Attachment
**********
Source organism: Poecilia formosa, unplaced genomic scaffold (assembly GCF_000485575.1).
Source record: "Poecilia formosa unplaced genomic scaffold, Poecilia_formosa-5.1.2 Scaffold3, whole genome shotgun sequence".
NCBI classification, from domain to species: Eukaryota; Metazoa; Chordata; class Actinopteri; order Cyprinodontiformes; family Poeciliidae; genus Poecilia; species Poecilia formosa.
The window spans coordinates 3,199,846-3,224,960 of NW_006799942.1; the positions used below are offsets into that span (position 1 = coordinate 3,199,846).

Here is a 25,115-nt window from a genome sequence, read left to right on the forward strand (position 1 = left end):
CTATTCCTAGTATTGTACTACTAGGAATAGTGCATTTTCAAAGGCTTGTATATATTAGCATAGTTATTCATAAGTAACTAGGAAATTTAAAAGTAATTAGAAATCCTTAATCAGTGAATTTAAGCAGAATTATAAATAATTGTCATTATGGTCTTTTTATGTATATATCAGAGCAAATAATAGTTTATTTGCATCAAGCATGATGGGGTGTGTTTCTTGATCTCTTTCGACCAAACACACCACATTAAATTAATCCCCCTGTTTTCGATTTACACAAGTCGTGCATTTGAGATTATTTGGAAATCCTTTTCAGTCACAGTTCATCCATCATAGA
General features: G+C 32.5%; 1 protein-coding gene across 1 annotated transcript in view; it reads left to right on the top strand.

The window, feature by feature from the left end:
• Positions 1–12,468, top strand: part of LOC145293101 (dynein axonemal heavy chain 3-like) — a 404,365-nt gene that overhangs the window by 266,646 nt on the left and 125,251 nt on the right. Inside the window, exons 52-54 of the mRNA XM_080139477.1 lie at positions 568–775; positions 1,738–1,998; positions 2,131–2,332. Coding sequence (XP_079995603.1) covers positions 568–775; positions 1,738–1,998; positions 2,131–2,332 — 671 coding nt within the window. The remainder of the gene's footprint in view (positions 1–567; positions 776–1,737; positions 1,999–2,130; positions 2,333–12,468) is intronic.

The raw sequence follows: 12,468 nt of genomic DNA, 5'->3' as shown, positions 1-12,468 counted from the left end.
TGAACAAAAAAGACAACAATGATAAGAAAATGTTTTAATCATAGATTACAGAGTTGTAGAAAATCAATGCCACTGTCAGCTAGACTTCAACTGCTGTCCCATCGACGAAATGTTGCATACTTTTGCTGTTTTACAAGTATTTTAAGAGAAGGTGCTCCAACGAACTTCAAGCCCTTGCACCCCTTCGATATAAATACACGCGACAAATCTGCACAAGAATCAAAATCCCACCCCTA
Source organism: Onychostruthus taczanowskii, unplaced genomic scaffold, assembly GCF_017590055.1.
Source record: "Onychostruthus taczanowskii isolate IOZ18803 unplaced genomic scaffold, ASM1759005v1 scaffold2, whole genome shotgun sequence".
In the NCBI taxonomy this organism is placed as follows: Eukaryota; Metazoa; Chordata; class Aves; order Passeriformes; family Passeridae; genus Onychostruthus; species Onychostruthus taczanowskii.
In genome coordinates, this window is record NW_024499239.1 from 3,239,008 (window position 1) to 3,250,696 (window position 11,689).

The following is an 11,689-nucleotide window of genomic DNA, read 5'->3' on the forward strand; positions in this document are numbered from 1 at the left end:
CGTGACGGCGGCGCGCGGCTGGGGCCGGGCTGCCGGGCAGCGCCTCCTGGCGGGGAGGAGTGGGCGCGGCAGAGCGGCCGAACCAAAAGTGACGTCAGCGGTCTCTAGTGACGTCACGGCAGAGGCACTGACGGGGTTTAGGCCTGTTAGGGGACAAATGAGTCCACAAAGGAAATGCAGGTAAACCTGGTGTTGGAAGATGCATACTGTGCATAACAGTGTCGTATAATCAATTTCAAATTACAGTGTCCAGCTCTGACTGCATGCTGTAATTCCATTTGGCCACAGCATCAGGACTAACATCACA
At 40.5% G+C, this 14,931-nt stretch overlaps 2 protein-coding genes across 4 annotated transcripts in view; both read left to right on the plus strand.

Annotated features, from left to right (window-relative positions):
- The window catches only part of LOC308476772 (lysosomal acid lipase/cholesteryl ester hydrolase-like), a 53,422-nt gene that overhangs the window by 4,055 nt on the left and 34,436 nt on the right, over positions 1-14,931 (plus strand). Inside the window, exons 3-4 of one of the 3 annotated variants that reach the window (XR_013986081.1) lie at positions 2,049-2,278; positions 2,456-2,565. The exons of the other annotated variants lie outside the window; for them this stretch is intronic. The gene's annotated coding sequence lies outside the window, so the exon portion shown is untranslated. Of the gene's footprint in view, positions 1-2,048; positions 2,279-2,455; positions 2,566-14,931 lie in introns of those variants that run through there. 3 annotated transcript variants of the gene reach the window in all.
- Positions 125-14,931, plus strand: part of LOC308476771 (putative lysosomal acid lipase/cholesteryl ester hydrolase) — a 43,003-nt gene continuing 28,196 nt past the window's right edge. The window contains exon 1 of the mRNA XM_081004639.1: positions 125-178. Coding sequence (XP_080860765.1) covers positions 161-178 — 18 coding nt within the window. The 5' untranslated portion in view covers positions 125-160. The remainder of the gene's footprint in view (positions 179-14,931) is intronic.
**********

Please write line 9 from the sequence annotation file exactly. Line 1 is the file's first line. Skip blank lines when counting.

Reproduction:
• Positions 1–12,468, top strand: part of LOC145293101 (dynein axonemal heavy chain 3-like) — a 404,365-nt gene that overhangs the window by 266,646 nt on the left and 125,251 nt on the right. Inside the window, exons 52-54 of the mRNA XM_080139477.1 lie at positions 568–775; positions 1,738–1,998; positions 2,131–2,332. Coding sequence (XP_079995603.1) covers positions 568–775; positions 1,738–1,998; positions 2,131–2,332 — 671 coding nt within the window. The remainder of the gene's footprint in view (positions 1–567; positions 776–1,737; positions 1,999–2,130; positions 2,333–12,468) is intronic.